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Hydrofoils for Sailboats

DATE POSTED:July 29, 2020
Concept artist David Levy offers a view of what the future might look like as sailboats sprout foils and cruisers fly across the waves
Concept artist David Levy offers a view of what the future might look like as sailboats sprout foils and cruisers fly across the waves (David Levy/)

Hydrofoils have been providing dynamic lift since fish sprouted fins. And people have been employing foils ever since they first put paddle to water, and certainly since adding keels and rudders to boats. But the modern, flying America’s Cup boats, kiteboards, Moth dinghies, shorthanded offshore thoroughbreds—these are all ­playing in a new world in which the terms “hydrofoils” or “lifting foils” describe those oriented to raise a hull or hulls from the water. In these racing realms, if you ain’t got foils, you ain’t got nothin'.

Lifting foils that allow these boats to sometimes home in on three times the wind speed might appear to be of little interest to cruising sailors, but with such common cruising features as self-steering and autopilots, self-tailing winches, rope clutches, fin keels and faster hull shapes all having been passed down from the racing scene, one must ask, “What promise, if any, do hydrofoils hold?”

Read on.

Lifted or partially lifted boat patents extend back to 1869, but workable watercraft took roots along with early flight. Italian Enrico Forlanini began experimenting with foils in 1898. In 1906, his 1-ton 60 hp foiler reached 42.5 mph. Alexander Graham Bell’s HD-4 Hydrodrome flew on Bras d’ Or Lake at 70 mph in 1919. And several sailing foiler patents began appearing in the 1950s. Notably, JG Baker’s 26-foot monohull, Monitor, flew at 30-plus mph in 1955. Baker experimented with a number of foil configurations, and at least built, if not used, the first wing mast. The first offshore foiler was likely David Keiper’s flying trimaran, Williwaw, in which he crisscrossed the Pacific in the 1960s.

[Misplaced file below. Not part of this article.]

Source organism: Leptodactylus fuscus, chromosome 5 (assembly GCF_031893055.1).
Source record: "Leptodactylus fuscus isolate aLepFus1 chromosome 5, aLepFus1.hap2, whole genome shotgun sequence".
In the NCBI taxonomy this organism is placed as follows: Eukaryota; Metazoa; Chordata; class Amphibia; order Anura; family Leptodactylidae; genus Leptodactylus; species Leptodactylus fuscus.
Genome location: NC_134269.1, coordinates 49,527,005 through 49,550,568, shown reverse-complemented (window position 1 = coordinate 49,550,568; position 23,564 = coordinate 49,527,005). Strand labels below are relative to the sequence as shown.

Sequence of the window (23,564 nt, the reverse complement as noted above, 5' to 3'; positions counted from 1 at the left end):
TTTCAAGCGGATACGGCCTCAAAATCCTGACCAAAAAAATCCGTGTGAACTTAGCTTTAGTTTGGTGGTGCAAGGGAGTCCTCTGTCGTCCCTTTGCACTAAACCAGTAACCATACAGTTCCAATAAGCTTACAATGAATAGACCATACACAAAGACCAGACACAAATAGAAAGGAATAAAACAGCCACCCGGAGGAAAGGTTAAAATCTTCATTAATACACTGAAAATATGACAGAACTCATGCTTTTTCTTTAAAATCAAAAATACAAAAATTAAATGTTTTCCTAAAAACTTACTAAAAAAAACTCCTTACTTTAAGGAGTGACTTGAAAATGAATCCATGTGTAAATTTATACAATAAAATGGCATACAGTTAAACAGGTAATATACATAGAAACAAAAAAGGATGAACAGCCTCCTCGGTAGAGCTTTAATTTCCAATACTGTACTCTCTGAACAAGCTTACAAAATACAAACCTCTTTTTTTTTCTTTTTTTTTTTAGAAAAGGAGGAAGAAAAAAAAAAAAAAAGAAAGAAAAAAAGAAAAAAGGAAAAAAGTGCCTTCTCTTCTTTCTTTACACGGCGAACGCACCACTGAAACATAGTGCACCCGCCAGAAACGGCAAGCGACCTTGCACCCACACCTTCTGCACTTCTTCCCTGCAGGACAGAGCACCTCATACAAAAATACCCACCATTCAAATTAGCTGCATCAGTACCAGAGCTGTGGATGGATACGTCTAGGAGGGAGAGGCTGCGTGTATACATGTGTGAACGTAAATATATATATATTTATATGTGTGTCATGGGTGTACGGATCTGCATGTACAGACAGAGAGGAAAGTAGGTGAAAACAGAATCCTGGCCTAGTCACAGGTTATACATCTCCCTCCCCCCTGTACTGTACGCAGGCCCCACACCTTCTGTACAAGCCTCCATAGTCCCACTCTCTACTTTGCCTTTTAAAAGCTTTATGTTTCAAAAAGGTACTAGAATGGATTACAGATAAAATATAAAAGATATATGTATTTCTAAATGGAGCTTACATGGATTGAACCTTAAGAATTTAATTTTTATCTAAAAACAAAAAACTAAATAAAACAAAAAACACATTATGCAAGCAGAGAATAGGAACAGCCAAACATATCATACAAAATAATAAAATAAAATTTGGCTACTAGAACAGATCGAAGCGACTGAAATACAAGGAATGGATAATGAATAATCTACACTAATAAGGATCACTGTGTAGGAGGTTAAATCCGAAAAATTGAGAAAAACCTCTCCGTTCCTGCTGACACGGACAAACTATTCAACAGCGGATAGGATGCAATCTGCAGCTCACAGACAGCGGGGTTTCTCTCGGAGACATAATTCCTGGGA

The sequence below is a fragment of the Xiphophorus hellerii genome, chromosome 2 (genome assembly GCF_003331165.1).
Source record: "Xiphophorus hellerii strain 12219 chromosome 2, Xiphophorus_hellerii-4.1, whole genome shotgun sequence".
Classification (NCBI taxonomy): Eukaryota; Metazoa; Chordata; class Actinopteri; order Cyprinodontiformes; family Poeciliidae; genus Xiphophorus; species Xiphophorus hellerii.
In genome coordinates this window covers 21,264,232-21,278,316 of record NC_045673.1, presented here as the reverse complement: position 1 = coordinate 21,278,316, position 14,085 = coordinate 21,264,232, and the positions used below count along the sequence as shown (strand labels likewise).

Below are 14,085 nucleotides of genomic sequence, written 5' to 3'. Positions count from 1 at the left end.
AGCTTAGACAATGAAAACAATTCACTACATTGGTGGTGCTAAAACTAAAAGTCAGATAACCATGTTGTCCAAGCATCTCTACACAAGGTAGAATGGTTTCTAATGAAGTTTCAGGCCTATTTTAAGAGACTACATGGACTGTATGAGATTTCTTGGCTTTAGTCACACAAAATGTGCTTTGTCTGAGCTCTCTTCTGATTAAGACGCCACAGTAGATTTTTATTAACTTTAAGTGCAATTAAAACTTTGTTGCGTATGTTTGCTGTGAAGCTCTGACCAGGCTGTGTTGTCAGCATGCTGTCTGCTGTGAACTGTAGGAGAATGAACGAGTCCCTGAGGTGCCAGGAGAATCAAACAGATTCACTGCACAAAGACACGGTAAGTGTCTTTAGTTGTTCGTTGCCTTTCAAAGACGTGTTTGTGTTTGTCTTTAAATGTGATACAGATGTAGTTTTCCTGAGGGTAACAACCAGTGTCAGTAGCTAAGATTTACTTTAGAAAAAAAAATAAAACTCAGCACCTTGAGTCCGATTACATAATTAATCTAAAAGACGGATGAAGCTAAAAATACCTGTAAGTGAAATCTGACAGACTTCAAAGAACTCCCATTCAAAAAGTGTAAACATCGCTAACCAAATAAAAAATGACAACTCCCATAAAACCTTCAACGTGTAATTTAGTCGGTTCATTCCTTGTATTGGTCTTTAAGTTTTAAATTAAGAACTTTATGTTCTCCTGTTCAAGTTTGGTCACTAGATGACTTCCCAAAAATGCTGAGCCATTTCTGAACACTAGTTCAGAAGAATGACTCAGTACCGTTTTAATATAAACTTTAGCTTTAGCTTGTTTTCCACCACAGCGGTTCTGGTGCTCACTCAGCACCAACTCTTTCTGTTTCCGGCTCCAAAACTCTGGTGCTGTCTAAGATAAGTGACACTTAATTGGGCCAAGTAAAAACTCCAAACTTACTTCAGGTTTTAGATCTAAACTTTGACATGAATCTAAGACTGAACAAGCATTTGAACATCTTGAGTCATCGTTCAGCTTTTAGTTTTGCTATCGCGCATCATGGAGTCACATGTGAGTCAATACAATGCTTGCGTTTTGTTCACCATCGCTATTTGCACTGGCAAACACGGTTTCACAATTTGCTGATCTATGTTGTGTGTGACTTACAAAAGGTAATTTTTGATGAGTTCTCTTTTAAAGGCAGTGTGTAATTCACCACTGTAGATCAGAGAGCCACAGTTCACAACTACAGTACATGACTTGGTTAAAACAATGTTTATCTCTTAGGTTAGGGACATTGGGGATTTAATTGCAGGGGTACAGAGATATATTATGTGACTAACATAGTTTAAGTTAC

The future is now for Alex Thomson aboard the soaring IMOCA 60 Hugo Boss.
The future is now for Alex Thomson aboard the soaring IMOCA 60 Hugo Boss. (Courtesy Alex Thomson Racing /)

By the 1980s, numerous speed-trial and foil-enhanced offshore-racing multihulls showed huge promise, and have since evolved into behemoth trimarans clocking 30 to 40 knots continuously for long periods, not to mention the monohulls in the Vendée Globe (and soon the Ocean Race) that are capable of speeds exceeding 30 knots. But as boat designer Rodger Martin once reminded me, “If you want a new idea, look in an old book.” He was right. The fully foiling monohulls that will compete in the 2021 America’s Cup will bring things back full circle to the foiling monohull Monitor.

Fluid Dynamics Primer

Any foil—a wing, sail, keel, rudder or lifting foil—redirects the flow of fluid (air included), creating high- and low-pressure areas on opposite sides of the appendage, while developing lift perpendicular to the foil’s surface.